• Katherine Coble January 8, 2014, 5:53 PM

      Every time this comes up, people protest that secular books don’t carry same warnings and that this solution unfairly prejudices people against Christian authors.

      I personally remember when BOM would label books “explicit”. That worked for me.

    • Steve Rzasa January 8, 2014, 6:36 PM

      I would have no problem with rating labels on my books. People who ask about them invariably ask, “What age is this appropriate for?” especially if they have boys ages 11 and up. So if there were some sort of rating system in place, just like movies have, I would be cool with it.

    • R. L. Copple January 9, 2014, 12:50 AM

      I keep wondering why (certain) publishers feel book content needs to be so stringently censored. Don’t they feel Christians can choose for themselves what kind of content they want going into their heads?

      To me, it’s more an issue of full disclosure, one of good labeling.

      It is more about what they can sell and starts at the bookstore. Bookstore owner stocks a book. Christian buys it, reads it, finds offensive material in it. Christian goes to a church that buys a lot of material from bookstore, big account. The Christian approaches bookstore owner, “Did you know there’s sex in this evil book? How could you sell this?”

      Owner can only reply “Oh, really?” and return the book if he doesn’t want rumors going around that he is selling smut. So any hint of a book containing “mature” content he refuses to buy…too risky. Publisher complains they can’t sell that type of book, so will reject manuscripts with such content.

      So it isn’t really the publishers deciding what can and can’t be published. They are publishing what in their experience sells.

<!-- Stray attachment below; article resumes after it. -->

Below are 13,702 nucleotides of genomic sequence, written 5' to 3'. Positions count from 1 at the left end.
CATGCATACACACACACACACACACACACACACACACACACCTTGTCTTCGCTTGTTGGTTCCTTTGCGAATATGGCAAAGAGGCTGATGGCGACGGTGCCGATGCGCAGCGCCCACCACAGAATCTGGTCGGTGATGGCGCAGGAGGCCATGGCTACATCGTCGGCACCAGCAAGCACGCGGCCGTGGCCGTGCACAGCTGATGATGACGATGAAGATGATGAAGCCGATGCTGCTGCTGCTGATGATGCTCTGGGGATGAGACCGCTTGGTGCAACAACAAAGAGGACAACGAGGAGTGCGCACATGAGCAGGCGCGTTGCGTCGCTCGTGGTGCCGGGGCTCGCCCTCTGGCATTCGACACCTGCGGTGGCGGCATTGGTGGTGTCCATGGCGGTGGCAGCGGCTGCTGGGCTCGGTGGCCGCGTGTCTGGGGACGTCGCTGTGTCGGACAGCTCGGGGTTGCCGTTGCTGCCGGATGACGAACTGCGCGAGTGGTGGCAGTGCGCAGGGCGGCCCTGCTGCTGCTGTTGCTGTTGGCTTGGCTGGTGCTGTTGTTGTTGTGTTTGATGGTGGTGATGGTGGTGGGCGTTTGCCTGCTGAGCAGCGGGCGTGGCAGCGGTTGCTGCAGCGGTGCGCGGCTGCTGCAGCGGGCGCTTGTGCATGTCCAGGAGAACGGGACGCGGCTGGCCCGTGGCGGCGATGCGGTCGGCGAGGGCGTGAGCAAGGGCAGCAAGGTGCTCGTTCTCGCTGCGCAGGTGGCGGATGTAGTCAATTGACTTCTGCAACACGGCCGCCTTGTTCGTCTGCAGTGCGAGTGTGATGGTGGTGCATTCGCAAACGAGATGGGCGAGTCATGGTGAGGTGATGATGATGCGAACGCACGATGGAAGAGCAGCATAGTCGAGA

The big difference now days is bookstores are not the only retail outlet for books anymore. Amazon isn’t going to care too much unless it receives a very high number of complaints, and usually has to be pretty bad.

      But even today, the major publishers still depend upon bookstores to move their books. They are not going to risk offending their customer base, and would only occasionally risk a more mature content book because they know those are a hard sell. MLP had more success because they didn’t rely upon bookstores to sell their books. So Jeff could publish it, and only deal with the threat of not being able to submit for awards, which he avoided by starting the imprint.

      So my theory is once traditional publishers ever get to the place where bookstore sales become a secondary revenue source to online retail, you’ll see Christian publishers publishing more “edgier” books. Especially if they sell well online.

      • Teddi Deppner January 9, 2014, 9:38 AM

        Ah, yes. I keep forgetting that the CBA is a world that exists in the closet realm of Christian bookstores (and churches and CBD catalogs). The realities of that world are so far from my daily existence.

        I don’t buy my entertainment reading material in Christian bookstores, so my entire consciousness of what makes sense is based in a different realm. Haven’t even used physical bookstores as my primary purchasing outlet for over a decade — ever since Amazon.com brought the biggest catalog and cheapest prices right to my computer screen in my own home.

        Thanks for the reminder, Rick. Makes perfect sense in context.

        • Mir January 9, 2014, 10:10 AM

          I suppose one could hope the delivery system for CF changes so much that stores do not need to be gatekeepers.

  • Johne Cook January 8, 2014, 7:41 PM

    I hate the idea of ratings. Just read a review or two – you’ll get a better idea of the content and the tone and you don’t need the arbitrary ratings thing. I’d hate to have a complex, nuanced work be overlooked because someone thought it had too much this or that. I haven’t looked at movie ratings in years – it simply isn’t the way I make my decisions on what to see.

    • Teddi Deppner January 8, 2014, 8:21 PM

      I understand. If there’s a movie with a trailer or storyline that I really want to see, I don’t generally care what the rating is. But I have noticed a pattern in my own watching, and movies that have certain ratings tend not to be ones I care to stick in my head.